I was inspired by family sporting heirlooms and necessity. Our shoulder mount whitetail did not stand out over the fireplace of our new home.  I had long admired the antique Swiss carvings called Brienzerware, but could not find one large enough or that did not cost an arm and a leg, so I created my own!

(Whit’s note: Brienzerware is old-fashioned forest-themed wood carvings like what you would see on a cuckoo clock or in a Swiss cottage.)

We also have a German Charivari, made of tiny sterling oak leaves and acorns that hunters wore on lederhosen to symbolize a successful hunt. These pieces started the creative process.

I continue to derive inspiration from our collection of sporting memorabilia, as well as the Victorian fascination with flora and fauna and their creative ways of display and taxidermy.

“Antlers are nature’s art & sculpture.”

What is your most popular design?

It is a tie between the Monogram Legacy and Tartan Legacy.  They make statements as wedding gifts, board gifts, a memorable hunt, ranch warming or to honor a first trophy.

I incorporate a beautiful line of tartans that are milled in Scotland by one of my favorite designers and many times people supply or have me find their family tartan.

How long have you been making Heritage Game Mounts?

I started my company in 2010 – but I have studied art since I was 10.  I graduated from TCU with a BFA in Commercial Art and a minor in textile design and printing.  I studied Tromp L’oeil, marble and stone finishes at the Day Studio in San Francisco and all the while continued to paint & draw wildlife.

What has been the most interesting piece you have done?

I painted an upland scene on my largest panel and placed a mounted flushing bobwhite quail lifting off the panel.  A lady wanted it as a surprise for her husband and we decided to incorporate their Brittany spaniels.  The pups are long gone, and held a special place in the family.

What inspired your love of wildlife and the outdoors?

My love of wildlife and outdoor pursuits started very young, I was lucky that both sets of grandparents had beautiful farms near San Antonio. I turned the sheep into pets, rode horses, helped with the cattle and learned to drive standard on an old Ford pickup.  And shot my first deer there when I was 10.

Do you like to hunt and if so, what is your favorite thing to hunt and why?

These days our passion centers around dove, upland game birds and salt and fresh water fly fishing.  I got an IGFA super grand slam on trout last summer with my grandfather’s antique bamboo fly rod and reel.  This January I caught my largest redfish on the fly—22 pounds!

How can people can purchase a Heritage Game Mount?

You can purchase the panels by themselves or with installed antlers ready to hang, through my website or visit my home by appointment.

Garden & Gun Magazine also carries them in their online Mercantile.


Can people send in their own antlers to be custom made, and if so, how do they do that?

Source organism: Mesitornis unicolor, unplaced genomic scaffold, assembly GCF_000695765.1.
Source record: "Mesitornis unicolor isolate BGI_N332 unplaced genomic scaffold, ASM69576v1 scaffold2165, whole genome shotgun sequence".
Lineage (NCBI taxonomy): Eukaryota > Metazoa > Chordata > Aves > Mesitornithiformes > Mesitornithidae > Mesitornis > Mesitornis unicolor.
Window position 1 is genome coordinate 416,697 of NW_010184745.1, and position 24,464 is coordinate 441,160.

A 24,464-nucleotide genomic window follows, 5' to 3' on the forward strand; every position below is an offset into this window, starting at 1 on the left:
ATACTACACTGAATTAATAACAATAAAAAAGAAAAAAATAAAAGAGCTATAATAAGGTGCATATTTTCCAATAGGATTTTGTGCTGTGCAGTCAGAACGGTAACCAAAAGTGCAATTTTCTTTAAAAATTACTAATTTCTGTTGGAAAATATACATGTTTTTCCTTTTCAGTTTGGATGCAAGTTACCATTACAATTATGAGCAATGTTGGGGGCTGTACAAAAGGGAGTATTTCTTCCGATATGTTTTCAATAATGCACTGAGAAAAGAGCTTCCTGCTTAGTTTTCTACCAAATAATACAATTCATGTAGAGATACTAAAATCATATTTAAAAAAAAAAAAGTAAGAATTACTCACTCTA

Yes, people send or drop off their processed antlers.  Often they bring their own fabrics or Ranch Brands to incorporate in a design.

Do you have shows?

I do a number of private shows in Texas each year, along with Christmas in Cowtown in Ft.Worth, Houston Safari Club and special fundraising events at Joshua Creek Ranch and Houston Gun Club-Targets for Tourette’s.

Where can people find you online?

Thank you Rita for sharing your story with us. I loved learning about the European traditions that inspire you! Keep up the good work.

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Hunting the Rascally Turkey

Our turkey saga continues. As you may have read here, Brandon and I have been hunting down the wascally turkeys on our property since last fall, when we decided that 30 turkeys was enough for one ranch and we wanted to see how they tasted. Chapter 2 of the turkey hunt continues today.

A couple of weekends ago, I invited my friend Kristin (not a native Texan, but we’ll forgive her)—an expert turkey hunter, and lady of many talents—and her husband Adam down to the ranch for a little wild turkey hunting. As total newbies to this whole turkey hunting thing, Brandon and I needed advice and they were the people who could help.

I realize not everyone who wants to go turkey hunting has a Kristin or an Adam to turn to, so I tell this story and share their wisdom in hopes it serves you well.

Before Kristin and Adam intervened, here is the advice we had received from friends:

  1. Shoot the turkey in the hind quarters
  2. Shoot the turkey at the base of the neck
  3. Shoot it with a rifle
  4. Shoot it with a shotgun
  5. Be very quiet and still because they have very good eyesight and are highly skittish
  6. Don’t worry about being quiet, you can shoot it from a truck
  7. Wear camo
  8. Don’t bother wearing camo, it’s more important to be still
  9. If it doesn’t die right away you’ll need a machete to cut its head off.

Obviously, we were confused.